Studying From Home vs On Campus in 2023 | The Five Biggest Differences

Studying From Home Vs. On Campus
Picture of Santiago Mallea

Santiago Mallea

Content Writer At Gradehacker

One of the biggest changes covid brought into our lives was realizing how possible it is to fulfill most of our obligations from our homes. And as college students, we realized that online classes weren’t that bad.

Of course, distance learning has existed since many years ago, but thanks to lockdown, most colleges suddenly had to adapt their lessons into a digital format. If we couldn’t go to college, then college had to go to us.

However, believe it or not, 2020 happened two years ago, and now it is possible to leave our confined life and go back to campus. Good news for those who missed attending classes in person, but a bummer for those who actually managed their lives better with online education.

Now that we have proved that it is possible to study from home, whenever we’re about to start a new course we ask ourselves: what is better, studying from home or on campus?

While it may seem like a tricky question, the answer is quite simple. It depends on what you want and what you can do.

Here at Gradehacker, we know how great online courses can be; after all we have years of experience helping students like you with essays, exams, and even entire classes!

If you are wondering which method you will choose next, after reading this article you will be more informed on what will be best for you. Here are the five benefits and disadvantages of online courses and going to campus classes.

Let’s begin!

Organization and Time Management

We are starting with the basics here: how can I organize my daily life with my college obligations?

Home vs Campus Student drinking coffee

Studying From Home

The best thing about studying from home is that you can manage your time as you wish! This is especially beneficial for those who have work, family, and other responsibilities. With online classes, you can fit your coursework into your schedule as you wish. Morning, afternoon, midnight, pick your time!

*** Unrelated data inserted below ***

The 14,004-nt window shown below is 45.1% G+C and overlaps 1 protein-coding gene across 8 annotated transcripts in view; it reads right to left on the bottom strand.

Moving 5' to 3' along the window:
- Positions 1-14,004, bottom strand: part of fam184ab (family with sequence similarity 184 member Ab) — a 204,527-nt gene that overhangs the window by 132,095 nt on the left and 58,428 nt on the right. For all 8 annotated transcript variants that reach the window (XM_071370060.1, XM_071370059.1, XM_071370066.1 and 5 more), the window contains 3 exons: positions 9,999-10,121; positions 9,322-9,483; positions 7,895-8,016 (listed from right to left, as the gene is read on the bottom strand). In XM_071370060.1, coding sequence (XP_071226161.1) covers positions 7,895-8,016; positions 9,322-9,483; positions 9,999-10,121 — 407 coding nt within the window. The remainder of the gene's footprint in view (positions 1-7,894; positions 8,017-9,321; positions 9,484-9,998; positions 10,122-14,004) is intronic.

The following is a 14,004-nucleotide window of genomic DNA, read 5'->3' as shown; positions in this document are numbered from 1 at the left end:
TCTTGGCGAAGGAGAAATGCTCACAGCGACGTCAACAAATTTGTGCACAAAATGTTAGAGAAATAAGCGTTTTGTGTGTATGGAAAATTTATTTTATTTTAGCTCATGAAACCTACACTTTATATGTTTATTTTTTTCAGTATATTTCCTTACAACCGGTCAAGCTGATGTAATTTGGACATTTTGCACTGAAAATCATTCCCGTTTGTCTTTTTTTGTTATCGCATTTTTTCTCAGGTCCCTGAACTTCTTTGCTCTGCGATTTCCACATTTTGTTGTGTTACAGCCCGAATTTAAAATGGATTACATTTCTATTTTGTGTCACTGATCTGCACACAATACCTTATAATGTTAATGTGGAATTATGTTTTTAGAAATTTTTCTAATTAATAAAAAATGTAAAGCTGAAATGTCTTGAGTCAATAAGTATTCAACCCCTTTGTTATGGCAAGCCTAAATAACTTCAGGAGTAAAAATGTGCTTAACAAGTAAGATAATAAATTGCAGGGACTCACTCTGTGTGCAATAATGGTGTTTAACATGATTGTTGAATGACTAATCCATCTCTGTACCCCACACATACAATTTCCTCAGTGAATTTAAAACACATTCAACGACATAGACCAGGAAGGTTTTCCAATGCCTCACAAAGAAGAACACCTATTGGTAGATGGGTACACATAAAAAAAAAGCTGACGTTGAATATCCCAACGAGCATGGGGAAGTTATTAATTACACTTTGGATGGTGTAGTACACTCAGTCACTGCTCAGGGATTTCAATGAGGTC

In other words, you have complete control over how to organize your work obligations, hobbies, and other duties. And it’s even better if you are taking an asynchronous class, where you don’t have to log in at a set time for a live lesson. Instead, you have required reading material that will guide you on how to complete the assignments and participate in the discussion forum. Sounds great, right?

Another advantage is that you will always have access to your books, notes, and other important materials. You won’t need to waste time searching for them because they’ll always be there, both on your computer and your class home page!

Home vs Campus Student taking notes

Studying On Campus

On the contrary, if you choose to go to campus, you’ll have to follow a strict class timetable. While the amount of hours it can take you depends on your college and career, it usually takes you more than two hours per day, and in many cases even more! If you have your job and other responsibilities, it might be hard to squeeze all those hours into your regular life.

While people with more flexible jobs will have it way easier than those with fixed obligations, adapting classes to your busy schedule is not impossible. Maybe it takes you more time to graduate since you attend fewer courses per semester, but you will be able to get your degree while keeping your responsibilities on track.

If you know time management is not your strongest point, then check out our 9 hacks to better manage your time! You’ll find the best tips to improve your time efficiency!


Studying On Campus

You probably already knew this, but commuting to classes is one of the principal drawbacks of going to college. There are just so many things that could happen while commuting there. Maybe you have car trouble when you leave home, or worse, you realize that you forgot a final assignment due today on your desk when you are about to arrive on campus.

And if you commute to college by public transportation, then expect to spend more hours waiting in lines and walking around the city streets. In addition, you will face traffic jams and unpredictable schedules. All these factors will inevitably add up to wasted time and lost productivity. Unless of course, you live close to your university.

Home vs Campus Student reading from bed

Studying From Home

However, online students have it much easier, and with the time saved, they can do whatever they like: wake up an hour later, have a nice and comforting meal, or even watch a movie! By studying from home, you spend less time on the bus and more study time in your home, with the sound of a crackling fireplace in the background.

As we mentioned above, it is your time, and you manage it as you wish!

Environment and Performance

The most significant change between both options is the environment where you study and learn.

Studying On Campus

Classrooms are prepared to keep your attention only in the room. There are almost no distractions to take your focus from the lesson, and you are surrounded by people who can motivate you to keep up and stand out. When you go to campus, you simply attend your class and plug into the amazing knowledge you are about to receive.